# on 13-May-2018 (Sun)

#### Flashcard 1731750923532

Question
[...] tends to indicate motion backward, while [...] tends to refer to place
Atrás, detrás

Tuvo que volver atrás.

Fumaba un cigarrillo detrás de otro.

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¿Detrás or Atrás — Which Spanish Adverb Should I Use?
Updated May 15, 2017 Although both detrás and atrás are adverbs that can be translated as "behind" and are often listed as synonyms, they tend to be used in different ways. <span>Atrás tends to indicate motion backward, while detrás tends to refer to place, but the distinction isn't always clear. Sometimes the choice of word is a matter of which "sounds better" rather than following some fixed rule. That said, it is probably eas

#### Annotation 1758256303372

 #weak-formulation Weak formulations are important tools for the analysis of mathematical equations that permit the transfer of concepts of linear algebra to solve problems in other fields such as partial differential equations. In a weak formulation, an equation is no longer required to hold absolutely (and this is not even well defined) and has instead weak solutions only with respect to certain "test vectors" or "test functions".

Weak formulation - Wikipedia
Weak formulation - Wikipedia Weak formulation From Wikipedia, the free encyclopedia Jump to: navigation, search Weak formulations are important tools for the analysis of mathematical equations that permit the transfer of concepts of linear algebra to solve problems in other fields such as partial differential equations. In a weak formulation, an equation is no longer required to hold absolutely (and this is not even well defined) and has instead weak solutions only with respect to certain "test vectors" or "test functions". This is equivalent to formulating the problem to require a solution in the sense of a distribution. [citation needed] We introduce weak formulations by a few examples and present the

#### Annotation 1758258662668

 #weak-formulation Weak formulations transfer concepts of linear algebra to solve problems in other fields such as partial differential equations.

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Weak formulations are important tools for the analysis of mathematical equations that permit the transfer of concepts of linear algebra to solve problems in other fields such as partial differential equations. In a weak formulation, an equation is no longer required to hold absolutely (and this is not even well defined) and has instead weak solutions only with respect to certain "test ve

#### Original toplevel document

Weak formulation - Wikipedia
Weak formulation - Wikipedia Weak formulation From Wikipedia, the free encyclopedia Jump to: navigation, search Weak formulations are important tools for the analysis of mathematical equations that permit the transfer of concepts of linear algebra to solve problems in other fields such as partial differential equations. In a weak formulation, an equation is no longer required to hold absolutely (and this is not even well defined) and has instead weak solutions only with respect to certain "test vectors" or "test functions". This is equivalent to formulating the problem to require a solution in the sense of a distribution. [citation needed] We introduce weak formulations by a few examples and present the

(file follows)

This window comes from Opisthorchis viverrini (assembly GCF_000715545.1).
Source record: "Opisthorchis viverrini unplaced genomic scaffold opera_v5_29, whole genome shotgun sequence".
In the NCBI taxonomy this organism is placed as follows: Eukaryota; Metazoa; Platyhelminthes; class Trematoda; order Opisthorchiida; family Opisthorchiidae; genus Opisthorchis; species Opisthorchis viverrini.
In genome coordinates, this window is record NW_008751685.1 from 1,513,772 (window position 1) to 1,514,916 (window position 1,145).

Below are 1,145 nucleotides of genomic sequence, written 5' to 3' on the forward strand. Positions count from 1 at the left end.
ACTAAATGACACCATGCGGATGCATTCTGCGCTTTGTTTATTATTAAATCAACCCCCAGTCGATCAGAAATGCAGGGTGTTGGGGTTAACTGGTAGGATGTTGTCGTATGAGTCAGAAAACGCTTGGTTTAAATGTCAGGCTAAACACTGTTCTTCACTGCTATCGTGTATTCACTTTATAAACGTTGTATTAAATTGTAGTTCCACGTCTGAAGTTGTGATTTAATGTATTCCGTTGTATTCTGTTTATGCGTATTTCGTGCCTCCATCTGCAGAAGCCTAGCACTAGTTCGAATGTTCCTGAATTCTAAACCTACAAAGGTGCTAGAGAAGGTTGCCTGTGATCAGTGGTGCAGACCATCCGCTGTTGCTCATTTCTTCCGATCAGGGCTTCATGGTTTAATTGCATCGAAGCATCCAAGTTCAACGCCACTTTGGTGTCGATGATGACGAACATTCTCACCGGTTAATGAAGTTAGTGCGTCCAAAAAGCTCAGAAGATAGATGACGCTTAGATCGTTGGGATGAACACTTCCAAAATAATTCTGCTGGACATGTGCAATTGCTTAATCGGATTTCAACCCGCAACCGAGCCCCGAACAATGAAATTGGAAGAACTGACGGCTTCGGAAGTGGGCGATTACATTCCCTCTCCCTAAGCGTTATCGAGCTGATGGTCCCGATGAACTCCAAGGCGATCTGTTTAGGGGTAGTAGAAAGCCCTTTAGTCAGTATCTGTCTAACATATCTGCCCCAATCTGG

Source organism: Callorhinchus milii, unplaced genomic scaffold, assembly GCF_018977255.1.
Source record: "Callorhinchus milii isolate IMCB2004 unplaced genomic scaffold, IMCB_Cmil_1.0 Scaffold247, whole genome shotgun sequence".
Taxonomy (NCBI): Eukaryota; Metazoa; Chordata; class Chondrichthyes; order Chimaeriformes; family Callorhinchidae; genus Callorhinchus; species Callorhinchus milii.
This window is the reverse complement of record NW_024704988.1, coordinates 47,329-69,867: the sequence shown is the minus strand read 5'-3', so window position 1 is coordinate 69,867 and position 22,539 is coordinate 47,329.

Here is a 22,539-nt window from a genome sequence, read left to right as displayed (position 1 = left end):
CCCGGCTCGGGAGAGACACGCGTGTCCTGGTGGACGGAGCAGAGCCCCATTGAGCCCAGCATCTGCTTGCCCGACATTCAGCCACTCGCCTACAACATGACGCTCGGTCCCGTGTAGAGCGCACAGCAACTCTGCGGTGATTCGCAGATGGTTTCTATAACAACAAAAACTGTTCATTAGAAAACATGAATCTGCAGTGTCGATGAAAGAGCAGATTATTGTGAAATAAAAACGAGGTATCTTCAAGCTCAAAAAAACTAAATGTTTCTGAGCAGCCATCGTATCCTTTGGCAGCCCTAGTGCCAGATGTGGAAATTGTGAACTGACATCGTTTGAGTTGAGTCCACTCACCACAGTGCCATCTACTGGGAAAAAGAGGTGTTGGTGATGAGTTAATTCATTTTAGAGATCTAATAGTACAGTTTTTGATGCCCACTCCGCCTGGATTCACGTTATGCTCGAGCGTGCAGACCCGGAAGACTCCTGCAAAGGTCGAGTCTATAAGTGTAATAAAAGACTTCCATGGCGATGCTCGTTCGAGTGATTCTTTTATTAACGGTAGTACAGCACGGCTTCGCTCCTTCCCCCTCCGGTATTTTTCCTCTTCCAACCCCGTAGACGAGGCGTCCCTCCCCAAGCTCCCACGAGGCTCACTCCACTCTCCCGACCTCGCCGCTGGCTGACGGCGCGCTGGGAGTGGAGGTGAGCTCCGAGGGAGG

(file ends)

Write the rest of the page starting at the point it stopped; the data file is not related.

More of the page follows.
#### Flashcard 1758265478412

Tags
#weak-formulation
Question
[...] transfer concepts of linear algebra to solve problems in other fields such as partial differential equations.
Weak formulations

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Weak formulations transfer concepts of linear algebra to solve problems in other fields such as partial differential equations.

#### Original toplevel document

Weak formulation - Wikipedia
Weak formulation - Wikipedia Weak formulation From Wikipedia, the free encyclopedia Jump to: navigation, search Weak formulations are important tools for the analysis of mathematical equations that permit the transfer of concepts of linear algebra to solve problems in other fields such as partial differential equations. In a weak formulation, an equation is no longer required to hold absolutely (and this is not even well defined) and has instead weak solutions only with respect to certain "test vectors" or "test functions". This is equivalent to formulating the problem to require a solution in the sense of a distribution. [citation needed] We introduce weak formulations by a few examples and present the

#### Flashcard 2965663780108

Tags
#viterbi-algorithm
Question
This algorithm generates a path [...], which is a sequence of states $${\displaystyle x_{n}\in S=\{s_{1},s_{2},\dots ,s_{K}\}}$$ that generate the observations $${\displaystyle Y=(y_{1},y_{2},\ldots ,y_{T})}$$ with $${\displaystyle y_{n}\in O=\{o_{1},o_{2},\dots ,o_{N}\}}$$ ($$N$$ being the count of observations (observation space, see below)).
$${\displaystyle X=(x_{1},x_{2},\ldots ,x_{T})}$$